Table Alias: When table is added to the canvas more than once, a table alias is generated for second and following instances and the alias is used by Query Builder in queries.

Once the tables are dragged into the canvas and the JOINs properly set up start selecting the columns that shall be included with the RESULT of the query.

  • Clicking on checkbox present in front of every column in canvas. The column will be added at the end/right of the GRID.
  • Now the Query Tab will look like the image below. Note that a query is already generated and displayed in the Query panel area. This is a simply query only doing SELECTs on the columns that you have chosen to display in the GRID JOINing the columns with the JOIN type that you selected.

You can copy the generated query from the Query Builder editor area to a ‘common’ or ‘normal’ Query Tab from where you can execute and do anything else you would do with a query that you had written yourself. You can also copy to the clipboard. The icons just below the GRID are for those copy operations.

In the image above you also see that changing a JOIN type or deleting line representing a JOIN from the canvas is done by right-clicking on the line itself, and selecting from the context menu.

Note that LEFT and RIGHT JOINs have a different meaning depending on the direction of the JOIN. LEFT JOINing table an on table b returns the same as RIGHT JOINing table b on table a (and vice versa). With INNER JOINs the result is the same. The JOIN direction is decided by the program from recording in which direction the line in the canvas was drawn. If you are not very familiar with JOINs it will probably be a good idea always to use a fixed procedure: for instance, consider always having ‘child’ tables to the left of ‘parent’ tables and always draw in the canvas from left to right. Lines drawn by the program itself (due to the existence of Foreign Keys) will always be considered as being drawn from ‘child’ to ‘parent’.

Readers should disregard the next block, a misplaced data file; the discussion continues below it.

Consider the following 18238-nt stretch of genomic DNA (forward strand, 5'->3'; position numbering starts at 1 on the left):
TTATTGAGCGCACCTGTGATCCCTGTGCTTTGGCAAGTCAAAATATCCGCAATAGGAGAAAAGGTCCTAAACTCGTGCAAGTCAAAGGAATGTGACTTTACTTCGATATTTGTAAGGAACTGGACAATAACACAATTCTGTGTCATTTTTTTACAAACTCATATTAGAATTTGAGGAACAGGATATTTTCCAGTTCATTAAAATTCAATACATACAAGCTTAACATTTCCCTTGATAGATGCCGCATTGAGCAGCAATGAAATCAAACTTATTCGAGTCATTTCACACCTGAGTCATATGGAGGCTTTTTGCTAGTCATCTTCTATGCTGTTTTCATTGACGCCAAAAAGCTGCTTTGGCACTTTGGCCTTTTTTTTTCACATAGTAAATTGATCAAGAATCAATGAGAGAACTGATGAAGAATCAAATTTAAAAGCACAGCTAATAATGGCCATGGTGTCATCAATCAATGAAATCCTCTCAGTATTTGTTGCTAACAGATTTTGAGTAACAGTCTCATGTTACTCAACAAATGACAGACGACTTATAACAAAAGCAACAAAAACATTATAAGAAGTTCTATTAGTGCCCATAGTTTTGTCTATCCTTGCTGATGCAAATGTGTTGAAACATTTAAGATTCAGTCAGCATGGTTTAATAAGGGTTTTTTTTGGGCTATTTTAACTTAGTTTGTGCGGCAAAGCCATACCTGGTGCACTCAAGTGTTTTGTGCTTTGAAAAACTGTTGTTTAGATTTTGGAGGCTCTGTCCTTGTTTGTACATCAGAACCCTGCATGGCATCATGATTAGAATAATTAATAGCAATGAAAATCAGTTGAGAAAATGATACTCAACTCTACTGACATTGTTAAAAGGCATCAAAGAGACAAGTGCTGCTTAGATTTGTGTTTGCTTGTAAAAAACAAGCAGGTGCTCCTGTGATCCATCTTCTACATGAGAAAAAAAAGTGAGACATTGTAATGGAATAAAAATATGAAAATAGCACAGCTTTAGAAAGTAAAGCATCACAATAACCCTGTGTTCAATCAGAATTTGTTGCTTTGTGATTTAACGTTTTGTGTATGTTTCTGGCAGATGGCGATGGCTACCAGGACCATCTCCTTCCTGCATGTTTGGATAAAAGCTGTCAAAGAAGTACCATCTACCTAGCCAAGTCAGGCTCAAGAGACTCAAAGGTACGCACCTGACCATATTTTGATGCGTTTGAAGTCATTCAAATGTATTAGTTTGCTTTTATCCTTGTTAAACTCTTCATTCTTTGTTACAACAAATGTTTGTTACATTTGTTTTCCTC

Also, note that the SmartMYsql Query Builder updates the displayed query ‘in real time’ – that is whenever a column is added or removed from the GRID or any kind of parameter is entered the GRID, the query is updated at the very moment that the cursor leaves that cell of the GRID where you added or changed something.

Finally, note that you can INSERT or DELETE a complete column in the GRID by click on the checkbox in front of each column.

Query Constructor: SmartMySQL has another feature called Query constructor which is an advance version of Query Builder which is more helpful who has basic knowledge in SQL and speed up unto nine times your SQL Query development time with simple drag and drop the tables into SQL Query editor. You just need to add filter conditions


Sorting And Filtering